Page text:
Over recent years, Mergers and Acquisitions (M&A) activities in the Middle East have held steady, despite the challenging economic climate across the world.
Such feat can be credited to the economic strategies implemented by the countries in the region. The United Arab Emirates (UAE) has remained the top market for M&A activity, with 155 deals worth $17.2 billion (AED 63 billion) in the first nine months of 2022, according to reports.
Saudi Arabia has also launched initiatives that had a positive impact on M&A, such as Vision 2030, the privatization of state-owned assets, and industry consolidation.
With favorable business and UAE corporate tax policies, the Middle East has become a prosperous hub for trade and investment, leading to a steady stream of M&A activity as businesses seek to access new markets and generate additional revenue streams.
In this article, we provide insights on some of the basic concepts of how to manage the tax aspects of M&A transactions. We also discuss the nuances of the law pertaining to the direct and indirect tax regime in the UAE, and how these impact M&A.
Why conduct a Tax Due Diligence?
Conducting a tax due diligence helps to assess possible tax risks associated with the target company that the buyer plans to acquire, or the seller wishes to sell.
From the buyer’s point of view, a tax due diligence is required for the following reasons:
From the seller’s point of view, a tax due diligence is required for the following reasons:
A Tax due diligence can create value. A clean slate for the target, will reduce uncertainty, and therefore increase the deal value.
Negotiating the deal and managing risk
Deals can be structured in a variety of ways, of which the simplest ones are the negotiation of outright Asset Purchase Agreements or Share Purchase Agreements.
Some of the matters that the buyer may pay attention to following a due diligence are:
Some of the matters that the seller may pay attention to are:
Often a tax ruling is highly critical in respect of the structuring of the deal itself. Having the tax authority rubberstamp the transactions helps in avoiding any future disputes.
A popular method is also to insure against the risks discussed above and to procure ‘Warranty and Indemnity Insurance’ (W&I Insurance). Essentially, W&I Insurance provides cover for losses arising from a breach of warranties and claims under tax indemnities.
This way, the benefit for the seller is that they access the sale proceeds immediately, rather than, for instance, having an amount blocked in an escrow. In turn, the buyer is protected from any unknown tax related loss, from the insurer directly, especially when the buyer is not convinced about the financial standing of the seller after closing.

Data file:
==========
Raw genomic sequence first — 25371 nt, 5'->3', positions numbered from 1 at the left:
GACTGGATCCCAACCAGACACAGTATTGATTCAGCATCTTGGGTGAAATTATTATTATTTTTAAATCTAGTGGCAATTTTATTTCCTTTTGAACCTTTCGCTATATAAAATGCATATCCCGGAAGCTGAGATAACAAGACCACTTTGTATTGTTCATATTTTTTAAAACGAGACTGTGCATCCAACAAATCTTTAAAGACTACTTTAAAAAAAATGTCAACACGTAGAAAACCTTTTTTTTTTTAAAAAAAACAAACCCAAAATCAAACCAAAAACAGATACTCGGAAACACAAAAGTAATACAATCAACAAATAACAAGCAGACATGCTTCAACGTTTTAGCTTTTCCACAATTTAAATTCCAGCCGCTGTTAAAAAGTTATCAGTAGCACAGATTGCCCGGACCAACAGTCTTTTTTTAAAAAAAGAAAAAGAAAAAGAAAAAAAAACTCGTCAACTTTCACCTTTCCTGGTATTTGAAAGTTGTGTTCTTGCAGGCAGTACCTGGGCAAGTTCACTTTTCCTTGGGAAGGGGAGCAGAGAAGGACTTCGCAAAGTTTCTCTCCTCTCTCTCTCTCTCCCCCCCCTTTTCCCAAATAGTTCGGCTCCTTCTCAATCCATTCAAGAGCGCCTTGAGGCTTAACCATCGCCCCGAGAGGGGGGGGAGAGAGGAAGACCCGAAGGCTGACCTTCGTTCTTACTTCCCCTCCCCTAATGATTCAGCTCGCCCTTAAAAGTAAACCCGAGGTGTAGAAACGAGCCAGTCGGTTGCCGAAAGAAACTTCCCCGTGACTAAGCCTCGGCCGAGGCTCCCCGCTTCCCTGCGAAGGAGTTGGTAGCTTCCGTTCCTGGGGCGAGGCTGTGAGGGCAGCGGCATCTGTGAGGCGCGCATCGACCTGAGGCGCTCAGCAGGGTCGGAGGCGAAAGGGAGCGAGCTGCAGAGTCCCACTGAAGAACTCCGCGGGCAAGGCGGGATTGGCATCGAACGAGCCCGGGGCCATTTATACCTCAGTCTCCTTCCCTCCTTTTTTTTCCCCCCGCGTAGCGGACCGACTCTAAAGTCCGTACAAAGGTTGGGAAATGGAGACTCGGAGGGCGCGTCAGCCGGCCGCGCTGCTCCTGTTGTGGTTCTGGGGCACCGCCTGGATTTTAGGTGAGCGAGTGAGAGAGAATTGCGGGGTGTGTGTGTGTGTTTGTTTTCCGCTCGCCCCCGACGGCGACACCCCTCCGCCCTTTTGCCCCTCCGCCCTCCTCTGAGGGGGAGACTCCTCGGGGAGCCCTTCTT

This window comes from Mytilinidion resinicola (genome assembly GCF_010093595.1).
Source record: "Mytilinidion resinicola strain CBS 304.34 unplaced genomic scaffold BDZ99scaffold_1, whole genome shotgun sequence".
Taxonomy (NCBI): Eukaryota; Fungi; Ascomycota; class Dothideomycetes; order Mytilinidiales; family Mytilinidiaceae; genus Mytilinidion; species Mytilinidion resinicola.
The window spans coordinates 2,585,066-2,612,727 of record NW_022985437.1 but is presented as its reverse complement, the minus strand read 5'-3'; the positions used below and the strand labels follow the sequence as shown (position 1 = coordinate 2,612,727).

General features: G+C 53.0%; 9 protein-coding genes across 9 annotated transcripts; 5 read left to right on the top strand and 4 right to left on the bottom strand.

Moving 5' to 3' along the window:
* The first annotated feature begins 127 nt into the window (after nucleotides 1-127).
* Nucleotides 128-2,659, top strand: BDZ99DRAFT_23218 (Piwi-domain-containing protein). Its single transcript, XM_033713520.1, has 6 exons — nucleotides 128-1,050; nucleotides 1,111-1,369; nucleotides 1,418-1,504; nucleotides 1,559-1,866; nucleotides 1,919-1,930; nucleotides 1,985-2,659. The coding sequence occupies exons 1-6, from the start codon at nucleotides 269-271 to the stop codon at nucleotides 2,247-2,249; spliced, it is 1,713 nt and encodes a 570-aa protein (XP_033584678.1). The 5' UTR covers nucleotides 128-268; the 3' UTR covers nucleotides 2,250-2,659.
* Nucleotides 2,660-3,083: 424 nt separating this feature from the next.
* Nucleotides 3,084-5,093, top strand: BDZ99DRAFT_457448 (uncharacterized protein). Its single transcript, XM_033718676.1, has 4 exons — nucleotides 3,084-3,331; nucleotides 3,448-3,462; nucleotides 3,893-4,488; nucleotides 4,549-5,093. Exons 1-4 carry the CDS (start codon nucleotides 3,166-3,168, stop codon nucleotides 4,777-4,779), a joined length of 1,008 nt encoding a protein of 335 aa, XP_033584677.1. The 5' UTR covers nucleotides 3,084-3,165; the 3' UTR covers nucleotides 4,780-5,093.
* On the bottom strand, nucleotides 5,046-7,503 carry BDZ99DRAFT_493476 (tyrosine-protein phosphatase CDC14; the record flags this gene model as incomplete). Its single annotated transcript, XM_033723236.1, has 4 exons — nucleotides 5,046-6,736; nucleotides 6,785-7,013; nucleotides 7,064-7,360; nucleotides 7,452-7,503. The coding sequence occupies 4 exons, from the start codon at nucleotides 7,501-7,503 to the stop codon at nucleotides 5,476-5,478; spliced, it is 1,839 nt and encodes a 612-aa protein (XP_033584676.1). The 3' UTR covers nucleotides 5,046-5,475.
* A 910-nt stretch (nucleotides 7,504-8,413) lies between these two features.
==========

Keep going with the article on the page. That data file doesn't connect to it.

From the insurer point of view, they require a thorough analysis of the tax due diligence report. This will determine any points of uncertainty, and to ensure that the scope of the insurance coverage is limited to the extent of their satisfaction, before quoting for a premium.
Read more on the importance and practice of obtaining tax insurance in the Middle East here.
Another important reason for protection against legal liabilities (during M&A transactions as well as more generally) is that sometimes, non-compliance may even trigger liability for the Directors and other executives of the company. In one of our earlier articles, we discussed the interplay with the personal liabilities of the Directors.
From Current structure (As Is) to Target structure (To Be)
Effective tax structuring is essential to mitigate the tax-related risks that can arise in M&A transactions—such as tax compliance, tax disputes, and transfer pricing. It usually involves carefully designing the structure of the transaction in a tax-efficient manner while ensuring compliance with applicable laws and regulations.
Pre-deal structuring may happen to make the Target more attractive, and Post-deal structuring may happen to align the acquisition better with the operation model of the buyer.
M&A and Direct Tax
M&A transactions have a profound accounting and valuation impact, both for the buyer and the seller. This in turn leads to a potential tax impact. For example, the M&A deal may revalue the assets and liabilities of the company, or the sale of shares may trigger a capital gain, a potential tax exposure.
Many jurisdictions have provisions under their law to reduce the impact of M&A transactions from a tax point of view, or otherwise address certain relief on certain types of reorganisations.
For example, under the UAE CIT Law, transfers of business are considered to be tax neutral and benefit from a temporary exemption of taxes, subject to conditions. This is the case where (i) businesses within the same ‘Qualifying Group’ are restructured (Article 26 UAE CIT law – we will not be covering these aspects here) or (ii) where the M&A transaction is eligible for a specific business restructuring relief (Article 27 UAE CIT Law).